1 in 20 Australian deaths are caused by alcohol and illicit drugs

| April 2, 2018

Alcohol and illicit drugs have a significant impact on the health of Australians, responsible for nearly 1 in every 20 deaths, according to new analysis from the Australian Institute of Health and Welfare (AIHW).

The report, Impact of alcohol and illicit drug use on the burden of disease and injury in Australia, uses data from the 2011 Australian Burden of Disease Study published in 2016 – the next study due out in 2019 – to calculate the health impact— or ‘burden’ — of alcohol and illicit drugs.

This is calculated in terms of years of life lost from early death – the ‘fatal burden’ – as well as the years of healthy life lost due to living with diseases or injuries caused by alcohol and drugs – the ‘non-fatal burden’.

The report shows that alcohol and illicit drugs were collectively responsible for 6.7% of Australia’s combined fatal and non-fatal disease burden. This compares to 9% from tobacco smoking and 2.6% from physical inactivity.

The burden was much higher in males than females—alcohol and illicit drugs were responsible for 9.1% of all disease burden in males, compared to 3.8% in females.

The report also shows that a higher proportion of the burden of alcohol and illicit drugs was ‘fatal’—that is, due to early death—than ‘non-fatal’.

Overall, 8.1% of Australia’s fatal burden was due to alcohol and illicit drugs, while 5.2% of all non-fatal burden was caused by alcohol and illicit drugs.

Combined, alcohol and illicit drugs were responsible for 4.5% of all deaths in Australia in 2011—equating to 6,660 deaths, or about 1 in every 20 deaths.

By itself, alcohol use was responsible for 4.6% of all disease burden. One-third of this burden was due to alcohol dependence.

Alcohol use was responsible for almost one-third of the burden of road traffic injuries.

On its own, illicit drug use was responsible for 2.3% of Australia’s disease burden. Opioids accounted for the largest proportion (41%) of the illicit drug use burden, followed by amphetamines (18%), cocaine (8%) and cannabis (7%). In addition, 18% of the burden was from diseases contracted through unsafe injecting practices.

Despite the significant contribution of alcohol to Australia’s disease burden, the report predicts improvements will be seen in the coming years. However, this does not look to be the case for many illicit drugs.

The burden from alcohol use fell by around 7% between 2003 and 2011 and further reductions are expected by 2020 based on these trends.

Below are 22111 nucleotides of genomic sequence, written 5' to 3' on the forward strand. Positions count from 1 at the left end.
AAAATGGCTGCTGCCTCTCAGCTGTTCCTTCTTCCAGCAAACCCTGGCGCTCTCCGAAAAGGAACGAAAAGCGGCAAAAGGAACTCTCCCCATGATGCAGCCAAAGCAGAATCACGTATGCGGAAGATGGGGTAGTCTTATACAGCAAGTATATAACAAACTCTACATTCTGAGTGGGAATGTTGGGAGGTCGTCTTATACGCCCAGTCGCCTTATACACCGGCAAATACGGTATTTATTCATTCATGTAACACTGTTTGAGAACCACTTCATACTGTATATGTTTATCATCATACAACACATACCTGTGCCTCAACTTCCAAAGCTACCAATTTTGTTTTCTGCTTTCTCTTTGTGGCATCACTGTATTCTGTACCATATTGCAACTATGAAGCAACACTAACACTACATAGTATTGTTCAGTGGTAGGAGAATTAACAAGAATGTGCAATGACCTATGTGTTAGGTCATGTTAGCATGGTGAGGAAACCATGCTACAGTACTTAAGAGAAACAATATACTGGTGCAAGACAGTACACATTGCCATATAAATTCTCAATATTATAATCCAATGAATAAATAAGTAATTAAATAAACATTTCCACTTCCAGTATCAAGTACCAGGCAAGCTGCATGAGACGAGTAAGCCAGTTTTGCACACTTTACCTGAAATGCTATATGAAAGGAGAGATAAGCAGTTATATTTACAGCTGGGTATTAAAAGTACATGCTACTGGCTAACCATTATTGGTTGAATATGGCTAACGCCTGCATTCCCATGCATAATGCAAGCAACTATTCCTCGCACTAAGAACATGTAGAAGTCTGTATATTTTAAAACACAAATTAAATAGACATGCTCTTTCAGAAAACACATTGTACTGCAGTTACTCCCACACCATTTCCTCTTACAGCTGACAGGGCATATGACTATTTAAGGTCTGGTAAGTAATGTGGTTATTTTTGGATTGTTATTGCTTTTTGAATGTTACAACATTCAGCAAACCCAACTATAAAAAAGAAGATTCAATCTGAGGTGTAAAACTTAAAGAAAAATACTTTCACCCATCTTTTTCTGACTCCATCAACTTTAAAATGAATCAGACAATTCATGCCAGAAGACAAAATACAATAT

Between 2011 and 2020, burden from the use of amphetamines is expected to rise by 14%, while the burden of disease from cannabis use is expected to rise by 36% for females and remain steady for males. The burden of disease from cocaine use is expected to fall by 24% for males and remain steady for females.

The burden caused by unsafe injecting practices is expected to fall by 21% for males and 17% for females.

Projections are not yet available on the likely future impact of opioid use; however, AIHW analysis from last year highlighted the significant health consequences caused by the rising non-medical use of pharmaceuticals, including prescription opioids.

AIHW CEO Barry Sandison noted that the report demonstrated the value of using data to build the evidence base in important areas of public policy and service delivery.

For example, there is more to learn about the links between alcohol and drug use and mental health problems or the health impact of fetal alcohol syndrome—using multiple data sources to understand these links and their impacts on people is critical to responding to people’s needs.

It is important to continue to report using the latest available information as well as work towards filling gaps in the data. This is essential to improving the evidence base on this important issue.

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Lynelle Moon

Dr Moon has worked for the Australian Institute of Health and Welfare since 1995. She holds a PhD in epidemiology, a BMath, and postgraduate qualifications in statistics and population health.

One Comment

  1. Alan Stevenson

    Alan Stevenson

    April 5, 2018 at 10:11 am

    This is all very well. However, many people take very little thought for the future, preferring instant gratification. Most people are aware that alcohol damages the body as does smoking but that knowledge has little practical effect. I am sure that those who take illicit drugs are equally aware of the damage they can cause, but just ignore it. Let’s face it, a significant proportion of the population basically doesn’t really care if they live or die. I agree that many more have a strong urge to achieve and be useful to the community but there are always those who are attracted to drugs for whatever reason. During WW 2 soldiers ate boot-polish sandwiches for the kick of the solvent; some sniffed petrol. Our war against drugs can never be won.